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  AIDS 2022
July 29 - Aug 2
24th Intl AIDS Conference
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Comorbidity Rate Rose 1% to 2% Yearly in 2008-2018 for HIV+ in Hospital

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AIDS 2022, July 29-August 2, Montreal
Mark Mascolini
Prevalence of certain comorbidities in hospital patients with HIV rose 1% to 2% yearly from 2008 to 2018, except for HCV and HBV, according to a 6785-person analysis in the United States and Canada [1]. Aging of the in-hospital HIV population over that decade did not fully explain the climbing comorbidity rate.
Non-AIDS conditions now cause most hospital admissions of people with HIV, according to NA-ACCORD cohort researchers who conducted this study. Because they believe relying on discharge diagnoses to track comorbidities results in underestimates of their prevalence, they figured non-AIDS comorbidity prevalence for in-hospital patients with HIV by analyzing longitudinal clinical data.
The study group consisted of 6785 people with HIV from five NA-ACCORD cohorts with 1 or more hospital admissions per year for the period 2008-2018. The investigators determined the annual prevalence of each condition of interest then estimated age-adjusted prevalence trends using linear-risk models with generalized estimating equations. Comorbidities analyzed were HBV infection, HCV infection, hypertension, hyperlipidemia, diabetes mellitus, and stage 3 or worse chronic kidney disease (CKD).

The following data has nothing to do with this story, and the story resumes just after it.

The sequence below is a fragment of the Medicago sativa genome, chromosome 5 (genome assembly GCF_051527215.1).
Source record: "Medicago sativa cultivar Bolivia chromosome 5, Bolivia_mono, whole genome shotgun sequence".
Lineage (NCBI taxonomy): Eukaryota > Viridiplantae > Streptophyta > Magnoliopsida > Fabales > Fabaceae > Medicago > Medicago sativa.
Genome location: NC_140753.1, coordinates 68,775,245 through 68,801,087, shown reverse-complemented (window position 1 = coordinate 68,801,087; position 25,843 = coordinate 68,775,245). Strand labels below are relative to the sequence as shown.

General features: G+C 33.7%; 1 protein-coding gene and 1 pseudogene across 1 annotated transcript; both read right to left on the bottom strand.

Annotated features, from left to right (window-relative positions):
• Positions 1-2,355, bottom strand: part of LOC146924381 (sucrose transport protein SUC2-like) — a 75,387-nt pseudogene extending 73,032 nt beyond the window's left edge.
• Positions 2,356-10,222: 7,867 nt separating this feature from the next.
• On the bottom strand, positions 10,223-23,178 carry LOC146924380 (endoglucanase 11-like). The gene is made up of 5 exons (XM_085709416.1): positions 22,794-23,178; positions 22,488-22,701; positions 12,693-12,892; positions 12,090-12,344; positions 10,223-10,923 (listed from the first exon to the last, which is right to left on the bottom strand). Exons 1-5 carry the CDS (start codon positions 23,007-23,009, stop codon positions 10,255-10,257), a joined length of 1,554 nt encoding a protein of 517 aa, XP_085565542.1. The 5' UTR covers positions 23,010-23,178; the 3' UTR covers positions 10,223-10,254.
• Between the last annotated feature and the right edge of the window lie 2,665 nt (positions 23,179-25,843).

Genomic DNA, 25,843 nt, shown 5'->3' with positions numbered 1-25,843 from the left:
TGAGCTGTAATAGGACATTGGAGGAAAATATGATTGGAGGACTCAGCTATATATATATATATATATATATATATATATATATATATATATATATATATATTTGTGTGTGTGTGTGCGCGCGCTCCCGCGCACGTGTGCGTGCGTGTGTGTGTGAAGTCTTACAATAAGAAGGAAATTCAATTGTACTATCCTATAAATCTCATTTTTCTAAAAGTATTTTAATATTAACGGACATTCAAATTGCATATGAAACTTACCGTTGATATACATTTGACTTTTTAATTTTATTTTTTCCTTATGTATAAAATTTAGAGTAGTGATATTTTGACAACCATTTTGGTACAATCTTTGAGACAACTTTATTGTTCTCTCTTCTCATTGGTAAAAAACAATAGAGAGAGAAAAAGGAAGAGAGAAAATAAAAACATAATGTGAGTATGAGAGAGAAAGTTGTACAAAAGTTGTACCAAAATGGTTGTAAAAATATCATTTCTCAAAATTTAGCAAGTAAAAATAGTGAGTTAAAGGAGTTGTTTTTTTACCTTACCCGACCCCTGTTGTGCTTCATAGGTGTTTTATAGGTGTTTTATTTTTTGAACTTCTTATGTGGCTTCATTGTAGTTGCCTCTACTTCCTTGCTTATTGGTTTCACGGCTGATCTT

In the years 2008 and 2018, cisgender men made up 71% and 76% of the in-hospital HIV populations, blacks 42% and 42%, whites 38% and 38%, Hispanics 11% and 15%, men who have sex with men 36% and 43%, drug injectors 27% and 18%, and heterosexuals or others 37% and 39%. Median age stood at 47 in 2008 and 54 in 2018, median CD4 count at 294 and 463, proportions with a viral load below 200 copies at 47% and 77%, and proportion with prior AIDS at 42% and 39%.
Unadjusted change in absolute prevalence per year for each comorbidity indicated that HBV prevalence per year stayed the same over the study period (0.00% change) and HCV prevalence per year fell (-0.57%). Unadjusted change in per-year prevalence for all other conditions rose 1% or more for each condition: hypertension 0.99%, hyperlipidemia 1.81%, diabetes 0.96%, CKD 1.05%. Unadjusted per-year change in prevalence of 2 or more conditions rose 1.34% and of 3 or more conditions 1.21%.
Age-adjusted analysis showed that change in per-year prevalence of HBV infection stayed the same as in the unadjusted analysis (-0.01%), while the per-year drop in HCV infection got steeper (-0.72%). Age adjustment trimmed the change in per-year prevalence of the other conditions, but prevalence of all other conditions except hypertension (0.01% yearly change) still rose year to year: hyperlipidemia 0.42%, diabetes 0.35%, CKD 0.36%, 2 or more conditions 0.24%, and 3 or more conditions 0.21%. Thus aging of the in-hospital HIV population in the US and Canada did not entirely explain climbing prevalence of comorbidities.
The NA-ACCORD team believes their findings “highlight the importance of non-AIDS comorbidity prevention and management in HIV care to prevent hospitalization.” They recommend that hospital discharge planning for people with HIV give more weight to managing chronic non-AIDS diseases.
1. Davy-Mendez T, Napravnik S, Eron JJ, et al. Increasing non-AIDS comorbidity burden among hospitalized persons with HIV (PWH) in the US and Canada. AIDS 2022, July 29-August 2, Montreal. Abstract EPB101.